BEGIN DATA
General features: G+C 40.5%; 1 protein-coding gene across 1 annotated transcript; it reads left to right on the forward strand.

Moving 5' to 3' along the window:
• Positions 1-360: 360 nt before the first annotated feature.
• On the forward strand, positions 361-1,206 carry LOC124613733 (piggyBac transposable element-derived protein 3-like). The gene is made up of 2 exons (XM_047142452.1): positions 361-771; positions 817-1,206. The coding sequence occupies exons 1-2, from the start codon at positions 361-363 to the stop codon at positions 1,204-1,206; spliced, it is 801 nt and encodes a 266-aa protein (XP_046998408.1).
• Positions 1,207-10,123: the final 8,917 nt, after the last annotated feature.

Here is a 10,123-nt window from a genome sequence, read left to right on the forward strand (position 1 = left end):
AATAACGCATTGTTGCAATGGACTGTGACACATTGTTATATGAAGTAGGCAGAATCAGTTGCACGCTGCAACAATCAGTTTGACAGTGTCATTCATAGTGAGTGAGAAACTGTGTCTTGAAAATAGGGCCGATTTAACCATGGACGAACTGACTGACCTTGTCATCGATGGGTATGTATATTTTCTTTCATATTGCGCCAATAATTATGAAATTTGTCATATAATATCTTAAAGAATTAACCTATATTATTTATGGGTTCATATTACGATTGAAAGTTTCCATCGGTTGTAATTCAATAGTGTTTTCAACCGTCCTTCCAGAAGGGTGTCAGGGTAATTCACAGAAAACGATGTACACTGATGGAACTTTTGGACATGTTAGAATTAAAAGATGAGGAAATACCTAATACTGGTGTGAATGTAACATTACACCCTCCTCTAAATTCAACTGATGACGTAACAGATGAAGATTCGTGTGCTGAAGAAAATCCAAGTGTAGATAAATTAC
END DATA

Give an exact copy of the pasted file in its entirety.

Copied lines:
General features: G+C 40.5%; 1 protein-coding gene across 1 annotated transcript; it reads left to right on the forward strand.

Moving 5' to 3' along the window:
• Positions 1-360: 360 nt before the first annotated feature.
• On the forward strand, positions 361-1,206 carry LOC124613733 (piggyBac transposable element-derived protein 3-like). The gene is made up of 2 exons (XM_047142452.1): positions 361-771; positions 817-1,206. The coding sequence occupies exons 1-2, from the start codon at positions 361-363 to the stop codon at positions 1,204-1,206; spliced, it is 801 nt and encodes a 266-aa protein (XP_046998408.1).
• Positions 1,207-10,123: the final 8,917 nt, after the last annotated feature.

Here is a 10,123-nt window from a genome sequence, read left to right on the forward strand (position 1 = left end):
AATAACGCATTGTTGCAATGGACTGTGACACATTGTTATATGAAGTAGGCAGAATCAGTTGCACGCTGCAACAATCAGTTTGACAGTGTCATTCATAGTGAGTGAGAAACTGTGTCTTGAAAATAGGGCCGATTTAACCATGGACGAACTGACTGACCTTGTCATCGATGGGTATGTATATTTTCTTTCATATTGCGCCAATAATTATGAAATTTGTCATATAATATCTTAAAGAATTAACCTATATTATTTATGGGTTCATATTACGATTGAAAGTTTCCATCGGTTGTAATTCAATAGTGTTTTCAACCGTCCTTCCAGAAGGGTGTCAGGGTAATTCACAGAAAACGATGTACACTGATGGAACTTTTGGACATGTTAGAATTAAAAGATGAGGAAATACCTAATACTGGTGTGAATGTAACATTACACCCTCCTCTAAATTCAACTGATGACGTAACAGATGAAGATTCGTGTGCTGAAGAAAATCCAAGTGTAGATAAATTAC